Was Salient's acquisition of ATSC a winner?

The acquisition has given Salient access to the $50 billion Alliant GWAC and legacy ties to the Housing and Urban Development Department.

Finally, by incorporating some former ATSC components, Salient has broadened its intelligence and law enforcement business unit, Antle said, into a software and engineering center of excellence for agencywide IT infrastructure, cloud computing and large-scale systems integration.

Salient Federal Solutions’ acquisition of ATS Corp. for $73 million was completed at the start of April, but Salient CEO Brad Antle had known ATSC founder Ed Bersoff for some time and admired how he had put the company together.

“Certainly ATSC was not on the horizon when we started Salient but as we started to grow and [expand] our focus, being principally defense and intelligence, it was obvious to us that we needed to strengthen our exposure to the fed civil side of the house,” Antle explained.

“ATSC was one of the rare SPACs [special purpose acquisition companies] in the government market,” he said. “When it became known to me that ATSC was looking at strategic alternatives, we started taking a closer look.”

Antle said he believes his relationship with Bersoff “got us to the [negotiating] table,” but “we were one of many that were considered as potential acquirers.”

Nevertheless, he said, Salient might have had one slight edge in that the two companies were complementary with no overlap of clients.

Also, “we didn’t have a seat on Alliant, so that provided incentive for us,” Antle said, referring to GSA’s $50 billion governmentwide acquisition contract, issued in 2009.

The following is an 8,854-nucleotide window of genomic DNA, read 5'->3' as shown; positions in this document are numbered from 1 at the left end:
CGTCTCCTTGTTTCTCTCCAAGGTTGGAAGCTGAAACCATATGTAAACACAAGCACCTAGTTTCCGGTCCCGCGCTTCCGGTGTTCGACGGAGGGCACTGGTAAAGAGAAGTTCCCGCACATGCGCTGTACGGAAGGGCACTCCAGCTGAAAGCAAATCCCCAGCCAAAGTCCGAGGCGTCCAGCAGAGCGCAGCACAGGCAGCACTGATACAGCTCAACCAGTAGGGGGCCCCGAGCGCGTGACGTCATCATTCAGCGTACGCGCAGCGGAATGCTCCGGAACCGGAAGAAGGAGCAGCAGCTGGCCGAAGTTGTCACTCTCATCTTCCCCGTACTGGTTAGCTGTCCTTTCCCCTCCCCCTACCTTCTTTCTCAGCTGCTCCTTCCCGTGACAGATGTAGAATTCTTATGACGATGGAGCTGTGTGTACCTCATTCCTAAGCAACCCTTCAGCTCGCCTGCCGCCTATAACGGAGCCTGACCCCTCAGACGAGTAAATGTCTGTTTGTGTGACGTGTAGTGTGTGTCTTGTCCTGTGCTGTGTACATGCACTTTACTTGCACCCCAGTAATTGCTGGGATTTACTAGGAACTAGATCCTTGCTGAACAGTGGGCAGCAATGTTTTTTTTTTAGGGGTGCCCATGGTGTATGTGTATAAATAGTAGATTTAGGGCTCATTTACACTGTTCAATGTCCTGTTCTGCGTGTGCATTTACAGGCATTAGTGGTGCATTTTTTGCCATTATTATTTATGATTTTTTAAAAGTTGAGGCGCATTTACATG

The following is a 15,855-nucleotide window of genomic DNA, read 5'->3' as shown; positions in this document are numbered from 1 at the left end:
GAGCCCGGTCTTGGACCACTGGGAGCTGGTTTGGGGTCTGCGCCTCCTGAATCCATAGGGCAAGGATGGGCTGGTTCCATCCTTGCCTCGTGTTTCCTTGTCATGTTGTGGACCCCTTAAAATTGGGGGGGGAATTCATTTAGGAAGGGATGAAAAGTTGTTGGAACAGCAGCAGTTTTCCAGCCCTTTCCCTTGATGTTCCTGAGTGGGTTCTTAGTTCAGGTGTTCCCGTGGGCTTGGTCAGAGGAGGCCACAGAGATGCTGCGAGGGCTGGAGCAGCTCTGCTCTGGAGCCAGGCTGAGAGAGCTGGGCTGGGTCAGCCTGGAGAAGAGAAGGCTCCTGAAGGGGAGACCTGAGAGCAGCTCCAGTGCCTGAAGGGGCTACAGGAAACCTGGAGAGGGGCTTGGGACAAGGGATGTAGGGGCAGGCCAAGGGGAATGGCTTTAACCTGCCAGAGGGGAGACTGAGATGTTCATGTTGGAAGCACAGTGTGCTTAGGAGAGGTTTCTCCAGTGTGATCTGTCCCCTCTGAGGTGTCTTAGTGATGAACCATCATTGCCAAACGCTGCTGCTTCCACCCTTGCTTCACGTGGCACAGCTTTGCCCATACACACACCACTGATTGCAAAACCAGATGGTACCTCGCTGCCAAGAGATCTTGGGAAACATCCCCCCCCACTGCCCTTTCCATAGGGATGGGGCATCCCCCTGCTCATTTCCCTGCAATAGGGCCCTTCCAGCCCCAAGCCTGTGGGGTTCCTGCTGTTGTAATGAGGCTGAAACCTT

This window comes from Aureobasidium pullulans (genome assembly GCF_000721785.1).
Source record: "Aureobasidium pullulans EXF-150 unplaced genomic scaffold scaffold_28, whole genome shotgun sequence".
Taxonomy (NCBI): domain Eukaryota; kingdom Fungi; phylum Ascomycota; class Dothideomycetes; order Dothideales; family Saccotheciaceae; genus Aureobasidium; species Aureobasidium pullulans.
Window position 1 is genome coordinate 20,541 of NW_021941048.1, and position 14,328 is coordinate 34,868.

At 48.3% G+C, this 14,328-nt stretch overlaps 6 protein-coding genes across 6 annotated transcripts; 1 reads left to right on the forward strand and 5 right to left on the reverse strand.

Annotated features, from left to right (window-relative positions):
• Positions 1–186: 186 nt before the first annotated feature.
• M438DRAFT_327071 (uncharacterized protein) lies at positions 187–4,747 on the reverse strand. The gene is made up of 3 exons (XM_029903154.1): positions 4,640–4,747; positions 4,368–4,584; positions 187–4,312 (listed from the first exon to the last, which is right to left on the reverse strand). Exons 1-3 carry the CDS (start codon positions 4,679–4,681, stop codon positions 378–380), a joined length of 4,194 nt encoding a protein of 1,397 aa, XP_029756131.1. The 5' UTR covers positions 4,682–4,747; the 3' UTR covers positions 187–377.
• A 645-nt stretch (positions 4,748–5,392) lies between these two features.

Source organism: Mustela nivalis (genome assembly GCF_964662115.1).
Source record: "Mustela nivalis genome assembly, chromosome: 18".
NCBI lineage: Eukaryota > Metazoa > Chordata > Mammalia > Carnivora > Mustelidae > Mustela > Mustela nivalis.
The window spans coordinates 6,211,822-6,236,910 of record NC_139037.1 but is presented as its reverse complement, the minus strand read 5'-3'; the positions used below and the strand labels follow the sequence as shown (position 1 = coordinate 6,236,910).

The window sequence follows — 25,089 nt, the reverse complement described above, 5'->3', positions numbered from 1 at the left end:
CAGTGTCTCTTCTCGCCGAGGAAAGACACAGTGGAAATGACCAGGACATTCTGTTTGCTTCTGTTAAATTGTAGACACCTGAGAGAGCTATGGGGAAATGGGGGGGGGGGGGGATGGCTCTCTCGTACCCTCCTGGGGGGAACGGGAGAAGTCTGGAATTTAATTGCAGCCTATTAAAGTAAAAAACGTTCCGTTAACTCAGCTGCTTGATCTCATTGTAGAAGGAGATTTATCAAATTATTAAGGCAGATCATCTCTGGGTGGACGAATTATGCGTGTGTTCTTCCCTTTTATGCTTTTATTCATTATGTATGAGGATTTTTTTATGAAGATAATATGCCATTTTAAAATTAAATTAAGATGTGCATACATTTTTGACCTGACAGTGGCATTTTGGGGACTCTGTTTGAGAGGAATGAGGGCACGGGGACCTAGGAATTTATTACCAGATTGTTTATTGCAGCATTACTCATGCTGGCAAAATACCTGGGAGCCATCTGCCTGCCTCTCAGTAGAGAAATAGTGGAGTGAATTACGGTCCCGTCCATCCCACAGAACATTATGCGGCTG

In addition, ATSC had a strong, 30-year relationship with the Housing and Urban Development Department and other civilian agencies.

“So there was a lot that was very attractive about ATSC to us,” Antle said.

The acquisition not only brought Salient a number of new GWACs, including Alliant and the Army HR Solutions vehicle. ATSC’s 400 employees have expanded the company to about 1,100 employees.

One result of that growth has been Salient’s prompt creation of the Civilian Mission Critical Solutions business unit.

“That particular unit is going to focus on software solutions for particular civilian clients,” he said. “Some of the big clients we service there are HUD, the Pension Benefit Guarantee Corporation and a lot of Agile software development” clients.

In addition, the acquisition will give Salient’s law enforcement unit access to ATSC’s BorderNet work for the Homeland Security Department, he said.

Antle added that Salient’s newly created internal Agile Center of Excellence, also augmented by the ATSC workforce, combined with Salient’s CMMI discipline and Agile Software development methodology, will give the company the ability to quickly put a focused, responsive IT team to work finding solutions for clients.

Unlike the more widely used practice of throwing a large and costly number of workers at a customer, Antle said, “which winds up costing a lot and may not achieve optimal results, our desire is really to bring in the team that’s needed when it’s needed. And only for the time it’s needed.”

Antle envisions the Agile Center of Excellence as both a resource to manage agile software across programs and a facility where Salient employees can stay current on training and certification, and where new employment candidates can be screened.